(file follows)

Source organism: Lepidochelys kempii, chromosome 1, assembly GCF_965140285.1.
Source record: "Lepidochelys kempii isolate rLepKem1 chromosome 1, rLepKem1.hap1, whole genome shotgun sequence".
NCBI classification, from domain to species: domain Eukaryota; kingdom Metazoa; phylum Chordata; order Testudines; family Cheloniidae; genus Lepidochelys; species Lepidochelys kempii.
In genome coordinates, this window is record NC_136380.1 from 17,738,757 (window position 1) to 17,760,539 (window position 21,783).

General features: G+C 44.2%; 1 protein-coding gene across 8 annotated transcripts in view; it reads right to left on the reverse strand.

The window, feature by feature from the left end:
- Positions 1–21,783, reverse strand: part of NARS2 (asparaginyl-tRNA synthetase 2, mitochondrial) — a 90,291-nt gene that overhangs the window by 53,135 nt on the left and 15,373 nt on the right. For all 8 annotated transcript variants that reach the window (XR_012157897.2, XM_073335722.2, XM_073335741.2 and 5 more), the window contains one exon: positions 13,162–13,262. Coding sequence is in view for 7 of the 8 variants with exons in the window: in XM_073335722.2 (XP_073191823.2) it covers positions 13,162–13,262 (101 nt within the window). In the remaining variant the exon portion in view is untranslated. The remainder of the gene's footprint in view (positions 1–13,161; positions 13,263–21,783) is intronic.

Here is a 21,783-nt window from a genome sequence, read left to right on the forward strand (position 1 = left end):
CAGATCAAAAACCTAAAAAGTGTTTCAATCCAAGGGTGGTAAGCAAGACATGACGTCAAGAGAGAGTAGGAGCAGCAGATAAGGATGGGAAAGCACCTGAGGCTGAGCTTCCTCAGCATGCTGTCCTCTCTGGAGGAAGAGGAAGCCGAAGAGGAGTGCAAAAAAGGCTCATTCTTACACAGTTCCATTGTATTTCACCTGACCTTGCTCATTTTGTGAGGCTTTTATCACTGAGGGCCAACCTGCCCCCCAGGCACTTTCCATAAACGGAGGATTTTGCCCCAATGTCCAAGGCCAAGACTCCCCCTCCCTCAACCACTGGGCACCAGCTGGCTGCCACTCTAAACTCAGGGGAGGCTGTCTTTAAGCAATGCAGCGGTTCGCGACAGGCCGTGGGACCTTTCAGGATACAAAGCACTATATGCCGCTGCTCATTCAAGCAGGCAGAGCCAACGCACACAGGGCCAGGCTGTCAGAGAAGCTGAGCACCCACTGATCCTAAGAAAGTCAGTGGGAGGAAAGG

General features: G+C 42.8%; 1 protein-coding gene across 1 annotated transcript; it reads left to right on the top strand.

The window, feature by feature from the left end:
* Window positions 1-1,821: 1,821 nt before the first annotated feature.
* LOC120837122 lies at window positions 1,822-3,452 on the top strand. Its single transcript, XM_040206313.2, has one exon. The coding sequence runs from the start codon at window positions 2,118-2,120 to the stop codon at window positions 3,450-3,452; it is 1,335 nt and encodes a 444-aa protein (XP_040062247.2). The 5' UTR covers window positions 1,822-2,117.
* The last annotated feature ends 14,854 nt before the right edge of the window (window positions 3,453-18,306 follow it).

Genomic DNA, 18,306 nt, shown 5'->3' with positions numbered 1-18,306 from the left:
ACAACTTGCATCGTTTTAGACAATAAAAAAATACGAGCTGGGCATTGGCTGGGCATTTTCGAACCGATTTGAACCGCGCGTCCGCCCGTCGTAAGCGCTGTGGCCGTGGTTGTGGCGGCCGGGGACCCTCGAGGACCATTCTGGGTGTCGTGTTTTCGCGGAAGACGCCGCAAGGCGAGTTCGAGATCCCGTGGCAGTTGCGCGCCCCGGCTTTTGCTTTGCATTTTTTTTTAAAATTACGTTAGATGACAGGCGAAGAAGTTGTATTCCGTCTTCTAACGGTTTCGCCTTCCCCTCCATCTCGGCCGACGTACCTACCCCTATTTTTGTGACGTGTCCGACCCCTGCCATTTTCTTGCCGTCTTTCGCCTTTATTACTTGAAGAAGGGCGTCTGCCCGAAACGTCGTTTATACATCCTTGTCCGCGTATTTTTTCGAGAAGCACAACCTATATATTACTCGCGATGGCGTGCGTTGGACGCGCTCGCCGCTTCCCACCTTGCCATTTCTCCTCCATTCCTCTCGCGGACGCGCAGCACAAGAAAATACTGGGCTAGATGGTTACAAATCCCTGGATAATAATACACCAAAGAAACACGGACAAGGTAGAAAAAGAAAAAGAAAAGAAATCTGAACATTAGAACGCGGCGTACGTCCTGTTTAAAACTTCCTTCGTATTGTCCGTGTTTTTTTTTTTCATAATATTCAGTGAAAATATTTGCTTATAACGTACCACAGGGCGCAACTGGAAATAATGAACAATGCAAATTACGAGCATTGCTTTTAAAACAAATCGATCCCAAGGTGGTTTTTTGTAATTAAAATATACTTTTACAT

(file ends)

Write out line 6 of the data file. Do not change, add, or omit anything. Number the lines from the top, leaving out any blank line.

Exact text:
The window, feature by feature from the left end: